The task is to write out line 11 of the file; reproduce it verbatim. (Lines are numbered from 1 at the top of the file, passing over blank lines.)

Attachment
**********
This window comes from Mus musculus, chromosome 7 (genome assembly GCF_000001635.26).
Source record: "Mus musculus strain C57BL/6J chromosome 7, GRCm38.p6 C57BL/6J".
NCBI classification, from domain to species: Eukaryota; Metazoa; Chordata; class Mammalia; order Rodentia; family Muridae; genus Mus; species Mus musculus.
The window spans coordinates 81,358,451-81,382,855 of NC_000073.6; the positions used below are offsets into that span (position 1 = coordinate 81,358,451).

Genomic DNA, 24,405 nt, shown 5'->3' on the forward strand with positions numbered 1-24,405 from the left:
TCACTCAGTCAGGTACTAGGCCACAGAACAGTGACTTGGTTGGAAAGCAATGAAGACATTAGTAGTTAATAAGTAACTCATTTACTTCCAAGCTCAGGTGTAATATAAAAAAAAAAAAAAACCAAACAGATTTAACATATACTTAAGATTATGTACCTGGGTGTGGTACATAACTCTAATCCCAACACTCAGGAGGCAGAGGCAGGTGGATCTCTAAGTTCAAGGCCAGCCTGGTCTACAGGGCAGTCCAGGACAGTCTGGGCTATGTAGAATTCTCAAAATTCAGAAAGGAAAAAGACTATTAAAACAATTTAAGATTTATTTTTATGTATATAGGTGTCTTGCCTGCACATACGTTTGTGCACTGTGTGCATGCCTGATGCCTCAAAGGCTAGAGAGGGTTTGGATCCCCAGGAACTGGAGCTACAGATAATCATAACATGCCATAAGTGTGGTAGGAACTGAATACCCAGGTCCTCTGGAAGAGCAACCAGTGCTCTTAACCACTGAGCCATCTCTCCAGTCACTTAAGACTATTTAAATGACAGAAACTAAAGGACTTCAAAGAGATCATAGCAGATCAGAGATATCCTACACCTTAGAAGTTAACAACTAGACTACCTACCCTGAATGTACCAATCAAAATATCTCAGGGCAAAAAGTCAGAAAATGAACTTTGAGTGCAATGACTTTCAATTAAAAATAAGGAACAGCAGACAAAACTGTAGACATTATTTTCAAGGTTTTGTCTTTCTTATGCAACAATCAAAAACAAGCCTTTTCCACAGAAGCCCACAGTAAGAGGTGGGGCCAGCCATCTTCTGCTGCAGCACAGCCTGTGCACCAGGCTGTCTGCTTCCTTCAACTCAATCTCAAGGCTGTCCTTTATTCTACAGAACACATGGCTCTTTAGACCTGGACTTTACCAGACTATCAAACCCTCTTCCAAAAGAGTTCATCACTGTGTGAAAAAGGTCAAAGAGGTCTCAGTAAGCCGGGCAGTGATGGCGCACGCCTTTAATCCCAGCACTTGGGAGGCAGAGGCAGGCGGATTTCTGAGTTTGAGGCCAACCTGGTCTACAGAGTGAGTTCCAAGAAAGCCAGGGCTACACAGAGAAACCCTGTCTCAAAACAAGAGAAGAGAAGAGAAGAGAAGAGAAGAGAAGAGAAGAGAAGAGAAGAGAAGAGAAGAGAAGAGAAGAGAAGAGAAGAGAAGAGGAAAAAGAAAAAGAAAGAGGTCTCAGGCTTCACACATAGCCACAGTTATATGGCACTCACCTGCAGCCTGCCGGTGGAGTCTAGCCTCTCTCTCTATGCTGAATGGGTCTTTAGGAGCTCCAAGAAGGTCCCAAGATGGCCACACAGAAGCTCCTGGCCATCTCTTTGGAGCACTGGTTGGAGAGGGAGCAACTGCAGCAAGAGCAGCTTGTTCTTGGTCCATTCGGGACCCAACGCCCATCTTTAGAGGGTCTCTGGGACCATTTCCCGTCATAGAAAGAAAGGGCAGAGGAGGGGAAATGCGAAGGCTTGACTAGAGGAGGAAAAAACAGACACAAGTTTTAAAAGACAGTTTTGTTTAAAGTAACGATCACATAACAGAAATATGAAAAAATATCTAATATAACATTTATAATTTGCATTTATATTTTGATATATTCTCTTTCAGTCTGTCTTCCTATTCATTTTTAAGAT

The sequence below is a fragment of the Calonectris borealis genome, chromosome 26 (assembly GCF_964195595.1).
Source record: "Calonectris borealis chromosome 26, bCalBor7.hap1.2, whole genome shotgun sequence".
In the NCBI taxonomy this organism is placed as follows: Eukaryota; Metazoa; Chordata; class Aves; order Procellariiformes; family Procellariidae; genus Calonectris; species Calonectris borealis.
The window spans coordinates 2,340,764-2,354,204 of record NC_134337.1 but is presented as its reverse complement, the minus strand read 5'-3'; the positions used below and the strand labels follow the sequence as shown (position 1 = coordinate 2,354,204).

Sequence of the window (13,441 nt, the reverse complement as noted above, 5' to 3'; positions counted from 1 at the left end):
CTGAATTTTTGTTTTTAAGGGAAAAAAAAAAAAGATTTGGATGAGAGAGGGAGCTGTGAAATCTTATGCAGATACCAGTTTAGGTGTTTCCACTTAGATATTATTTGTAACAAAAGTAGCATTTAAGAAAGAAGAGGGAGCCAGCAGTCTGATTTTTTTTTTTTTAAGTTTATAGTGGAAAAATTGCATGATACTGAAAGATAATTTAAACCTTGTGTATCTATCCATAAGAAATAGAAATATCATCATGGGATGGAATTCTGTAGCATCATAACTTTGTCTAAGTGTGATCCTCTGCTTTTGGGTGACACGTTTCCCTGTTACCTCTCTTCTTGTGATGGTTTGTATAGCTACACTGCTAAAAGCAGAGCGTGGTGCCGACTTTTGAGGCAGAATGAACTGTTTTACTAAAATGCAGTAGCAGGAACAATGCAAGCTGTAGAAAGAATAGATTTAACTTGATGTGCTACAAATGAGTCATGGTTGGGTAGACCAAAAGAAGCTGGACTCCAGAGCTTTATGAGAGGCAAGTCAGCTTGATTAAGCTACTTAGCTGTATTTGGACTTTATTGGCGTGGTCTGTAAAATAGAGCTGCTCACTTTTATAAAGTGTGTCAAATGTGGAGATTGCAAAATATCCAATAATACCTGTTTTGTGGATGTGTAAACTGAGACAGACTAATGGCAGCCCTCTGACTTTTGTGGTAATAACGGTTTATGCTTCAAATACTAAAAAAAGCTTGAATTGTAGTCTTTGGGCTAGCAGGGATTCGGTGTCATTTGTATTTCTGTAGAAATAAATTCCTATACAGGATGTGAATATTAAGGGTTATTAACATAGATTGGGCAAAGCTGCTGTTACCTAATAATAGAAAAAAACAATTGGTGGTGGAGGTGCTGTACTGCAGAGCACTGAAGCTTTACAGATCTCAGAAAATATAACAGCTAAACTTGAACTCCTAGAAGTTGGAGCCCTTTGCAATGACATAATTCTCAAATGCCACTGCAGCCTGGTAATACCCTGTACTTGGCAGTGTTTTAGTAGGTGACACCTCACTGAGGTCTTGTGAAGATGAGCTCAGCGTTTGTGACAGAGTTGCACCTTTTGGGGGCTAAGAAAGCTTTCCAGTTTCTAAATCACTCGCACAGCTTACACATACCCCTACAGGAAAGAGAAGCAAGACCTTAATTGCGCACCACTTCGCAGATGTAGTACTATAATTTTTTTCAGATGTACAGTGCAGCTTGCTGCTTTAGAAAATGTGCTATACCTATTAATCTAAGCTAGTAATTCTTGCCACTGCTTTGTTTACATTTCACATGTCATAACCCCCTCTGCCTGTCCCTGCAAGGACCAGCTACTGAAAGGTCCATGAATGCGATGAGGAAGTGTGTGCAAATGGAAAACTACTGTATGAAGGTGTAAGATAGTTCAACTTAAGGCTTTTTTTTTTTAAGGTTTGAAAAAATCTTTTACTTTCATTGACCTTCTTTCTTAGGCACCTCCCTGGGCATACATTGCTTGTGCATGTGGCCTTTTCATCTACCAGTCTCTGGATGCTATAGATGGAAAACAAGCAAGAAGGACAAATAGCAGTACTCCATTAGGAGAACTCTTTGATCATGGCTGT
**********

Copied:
Sequence of the window (13,441 nt, the reverse complement as noted above, 5' to 3'; positions counted from 1 at the left end):